Thursday , August 13 2020
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We don’t believe this for a moment and yet…..

Summary:
This level of macroeconomic forecasting is only done to make astrologers look good:Brussels is forecasting an 8.3% drop in GDP for the 27 economies of the European Union in 2020 followed by a 5.8% rebound in 2021. The eurozone is forecast to contract by 8.7% this year, with 6.1% growth in 2021. Both are worse declines and weaker rebounds than the historic downturn that the commission had forecast in May. The UK economy will shrink by 9.75% in 2020, putting it among the worst-hit economies in Europe, although France, Spain and Italy are facing even steeper falls in output (10.6%, 10.9% and 11.2% respectively). Germany, facing a 6.3% fall in GDP in 2020, and the Netherlands (-6.8%) confront less severe downturns, while Poland is forecast to escape with the shallowest recession (-4.6%).It

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This level of macroeconomic forecasting is only done to make astrologers look good:

Brussels is forecasting an 8.3% drop in GDP for the 27 economies of the European Union in 2020 followed by a 5.8% rebound in 2021. The eurozone is forecast to contract by 8.7% this year, with 6.1% growth in 2021. Both are worse declines and weaker rebounds than the historic downturn that the commission had forecast in May.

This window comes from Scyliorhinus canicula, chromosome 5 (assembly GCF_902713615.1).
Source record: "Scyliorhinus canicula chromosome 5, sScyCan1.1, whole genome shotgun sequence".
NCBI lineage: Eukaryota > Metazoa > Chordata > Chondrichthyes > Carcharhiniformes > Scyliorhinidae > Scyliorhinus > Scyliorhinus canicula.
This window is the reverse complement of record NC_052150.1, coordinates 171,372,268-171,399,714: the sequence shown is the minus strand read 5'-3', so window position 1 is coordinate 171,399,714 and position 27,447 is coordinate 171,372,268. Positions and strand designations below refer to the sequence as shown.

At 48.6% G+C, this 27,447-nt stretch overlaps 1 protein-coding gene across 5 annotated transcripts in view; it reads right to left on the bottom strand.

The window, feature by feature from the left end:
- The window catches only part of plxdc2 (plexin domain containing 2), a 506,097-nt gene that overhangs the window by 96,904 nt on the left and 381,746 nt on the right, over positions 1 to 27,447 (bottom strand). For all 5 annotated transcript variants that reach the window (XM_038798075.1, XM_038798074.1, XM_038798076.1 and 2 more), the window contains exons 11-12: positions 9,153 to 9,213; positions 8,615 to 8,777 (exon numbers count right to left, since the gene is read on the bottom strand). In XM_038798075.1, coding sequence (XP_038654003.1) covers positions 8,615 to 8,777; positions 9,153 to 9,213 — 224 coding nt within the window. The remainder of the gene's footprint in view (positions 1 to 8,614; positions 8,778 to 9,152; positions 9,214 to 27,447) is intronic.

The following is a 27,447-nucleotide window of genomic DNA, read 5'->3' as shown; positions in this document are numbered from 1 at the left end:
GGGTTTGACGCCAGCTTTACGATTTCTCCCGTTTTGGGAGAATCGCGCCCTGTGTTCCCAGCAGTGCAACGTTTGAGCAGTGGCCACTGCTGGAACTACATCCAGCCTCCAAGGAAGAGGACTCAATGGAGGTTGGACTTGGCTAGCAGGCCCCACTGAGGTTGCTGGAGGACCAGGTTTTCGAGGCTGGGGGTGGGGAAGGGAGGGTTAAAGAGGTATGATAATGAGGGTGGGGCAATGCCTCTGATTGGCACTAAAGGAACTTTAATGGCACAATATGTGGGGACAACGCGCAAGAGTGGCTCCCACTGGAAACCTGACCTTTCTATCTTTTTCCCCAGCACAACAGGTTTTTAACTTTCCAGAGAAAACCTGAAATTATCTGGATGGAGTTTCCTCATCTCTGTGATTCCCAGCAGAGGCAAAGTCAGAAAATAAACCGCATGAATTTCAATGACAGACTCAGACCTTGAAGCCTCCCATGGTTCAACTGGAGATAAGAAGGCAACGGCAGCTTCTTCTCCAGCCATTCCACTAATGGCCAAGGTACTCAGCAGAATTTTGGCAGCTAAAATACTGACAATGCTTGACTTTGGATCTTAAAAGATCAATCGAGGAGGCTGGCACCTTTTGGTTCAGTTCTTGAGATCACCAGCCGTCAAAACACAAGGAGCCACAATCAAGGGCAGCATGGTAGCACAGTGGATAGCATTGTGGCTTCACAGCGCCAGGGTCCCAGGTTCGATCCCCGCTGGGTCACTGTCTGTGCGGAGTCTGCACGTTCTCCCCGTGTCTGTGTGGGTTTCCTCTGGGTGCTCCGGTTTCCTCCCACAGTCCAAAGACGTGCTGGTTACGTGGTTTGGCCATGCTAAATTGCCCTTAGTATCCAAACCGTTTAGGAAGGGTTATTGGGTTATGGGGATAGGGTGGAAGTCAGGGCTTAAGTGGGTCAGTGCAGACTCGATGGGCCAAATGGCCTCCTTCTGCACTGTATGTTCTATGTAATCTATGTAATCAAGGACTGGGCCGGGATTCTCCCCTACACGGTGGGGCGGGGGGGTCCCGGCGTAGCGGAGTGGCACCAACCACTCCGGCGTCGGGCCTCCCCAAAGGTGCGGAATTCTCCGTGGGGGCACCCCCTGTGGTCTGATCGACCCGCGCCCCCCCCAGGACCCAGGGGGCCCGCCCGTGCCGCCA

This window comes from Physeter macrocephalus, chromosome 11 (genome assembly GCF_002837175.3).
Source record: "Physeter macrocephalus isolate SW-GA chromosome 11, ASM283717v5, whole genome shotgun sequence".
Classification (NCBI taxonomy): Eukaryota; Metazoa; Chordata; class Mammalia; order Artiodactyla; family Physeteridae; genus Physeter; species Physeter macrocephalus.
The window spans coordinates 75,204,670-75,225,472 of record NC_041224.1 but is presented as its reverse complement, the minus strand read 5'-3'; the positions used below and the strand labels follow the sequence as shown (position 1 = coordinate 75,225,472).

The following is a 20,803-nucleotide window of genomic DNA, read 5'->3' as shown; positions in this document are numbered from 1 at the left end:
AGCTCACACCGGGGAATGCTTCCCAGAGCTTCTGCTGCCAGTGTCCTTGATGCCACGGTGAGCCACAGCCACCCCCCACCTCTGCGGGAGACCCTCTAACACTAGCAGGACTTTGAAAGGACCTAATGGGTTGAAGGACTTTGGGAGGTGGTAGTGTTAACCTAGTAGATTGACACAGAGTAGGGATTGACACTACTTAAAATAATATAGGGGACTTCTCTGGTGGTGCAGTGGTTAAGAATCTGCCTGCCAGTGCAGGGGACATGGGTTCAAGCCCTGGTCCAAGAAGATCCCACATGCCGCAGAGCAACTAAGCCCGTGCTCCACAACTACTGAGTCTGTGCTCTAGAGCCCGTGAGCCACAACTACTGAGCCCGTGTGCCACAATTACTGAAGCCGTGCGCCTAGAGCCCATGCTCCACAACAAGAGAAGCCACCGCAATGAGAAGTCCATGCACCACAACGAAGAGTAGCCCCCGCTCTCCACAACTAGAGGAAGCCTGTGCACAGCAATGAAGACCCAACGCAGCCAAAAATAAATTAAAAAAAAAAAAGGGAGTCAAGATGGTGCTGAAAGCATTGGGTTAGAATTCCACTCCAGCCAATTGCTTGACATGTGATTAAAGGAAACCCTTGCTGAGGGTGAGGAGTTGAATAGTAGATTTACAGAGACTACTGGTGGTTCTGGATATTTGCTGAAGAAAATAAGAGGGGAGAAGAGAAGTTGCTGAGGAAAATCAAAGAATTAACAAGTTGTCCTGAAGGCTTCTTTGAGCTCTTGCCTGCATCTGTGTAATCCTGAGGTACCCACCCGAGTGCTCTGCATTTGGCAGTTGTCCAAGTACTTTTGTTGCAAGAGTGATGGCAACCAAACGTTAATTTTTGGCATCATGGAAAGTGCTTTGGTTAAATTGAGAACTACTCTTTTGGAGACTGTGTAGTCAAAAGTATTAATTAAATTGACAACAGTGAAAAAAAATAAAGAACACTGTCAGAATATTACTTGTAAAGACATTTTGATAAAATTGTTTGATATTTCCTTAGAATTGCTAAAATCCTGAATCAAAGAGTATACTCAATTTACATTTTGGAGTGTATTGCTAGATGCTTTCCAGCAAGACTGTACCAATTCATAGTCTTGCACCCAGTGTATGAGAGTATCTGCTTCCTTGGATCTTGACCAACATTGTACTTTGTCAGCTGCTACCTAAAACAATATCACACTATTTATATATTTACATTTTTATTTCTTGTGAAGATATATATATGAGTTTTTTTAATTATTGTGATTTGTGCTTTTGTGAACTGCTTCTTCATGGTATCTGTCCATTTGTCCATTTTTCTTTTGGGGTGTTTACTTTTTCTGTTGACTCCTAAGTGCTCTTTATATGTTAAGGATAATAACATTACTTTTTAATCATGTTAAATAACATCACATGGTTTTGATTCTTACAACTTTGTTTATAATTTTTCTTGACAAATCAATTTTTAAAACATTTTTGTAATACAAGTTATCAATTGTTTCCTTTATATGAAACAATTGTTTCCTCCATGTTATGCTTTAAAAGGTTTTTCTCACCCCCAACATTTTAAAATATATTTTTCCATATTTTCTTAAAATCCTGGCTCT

The UK economy will shrink by 9.75% in 2020, putting it among the worst-hit economies in Europe, although France, Spain and Italy are facing even steeper falls in output (10.6%, 10.9% and 11.2% respectively). Germany, facing a 6.3% fall in GDP in 2020, and the Netherlands (-6.8%) confront less severe downturns, while Poland is forecast to escape with the shallowest recession (-4.6%).

It would appear, from the way that is put, that flouting the EU’s strictures on civil liberty and democracy - as it is claimed Poland has done and we make no comment on whether it’s true or not - protects the economy against the effects of the coronavirus. We think that’s unlikely.

The mistake being made here is to be using zero as the baseline to measure those effects. Something which is always wrong - the effect of something is what we expected to happen without it as compared to the what happens with it. Poland has been growing at around the 5% level and we’d expect, as it climbs up out of the effects of far too many decades of socialism, that growth to continue. Thus the effect upon that country is 9.6% (the decimal point being used to show a sense of humour, see above about astrologers) not the 4.6% listed.

Yes, this is important and is of much wider application. For example, it is indeed true that Cuba has free at the point of use healthcare. This is not a justification of the Cuban Revolution as so does the UK have free at the point of use healthcare and we got there without shooting the bourgeois and driving everyone else in destitution. Actually, darn near everywhere has free at the point of use healthcare for those who require it. Thus our judgement of Cuba should be based upon not where it is but where we should expect it to be - as with Poland and GDP, the effect is not the baseline of zero but where would it have been without the coronavirus?

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Tim Worstall
Tim Worstall is a British-born writer and Senior Fellow of the Adam Smith Institute. Worstall is a regular contributor to Forbes and the Register. He has also written for the Guardian, the New York Times, PandoDaily, the Daily Telegraph blogs, the Times, and The Wall Street Journal. In 2010 his blog was listed as one of the top 100 UK political blogs by Total Politics.

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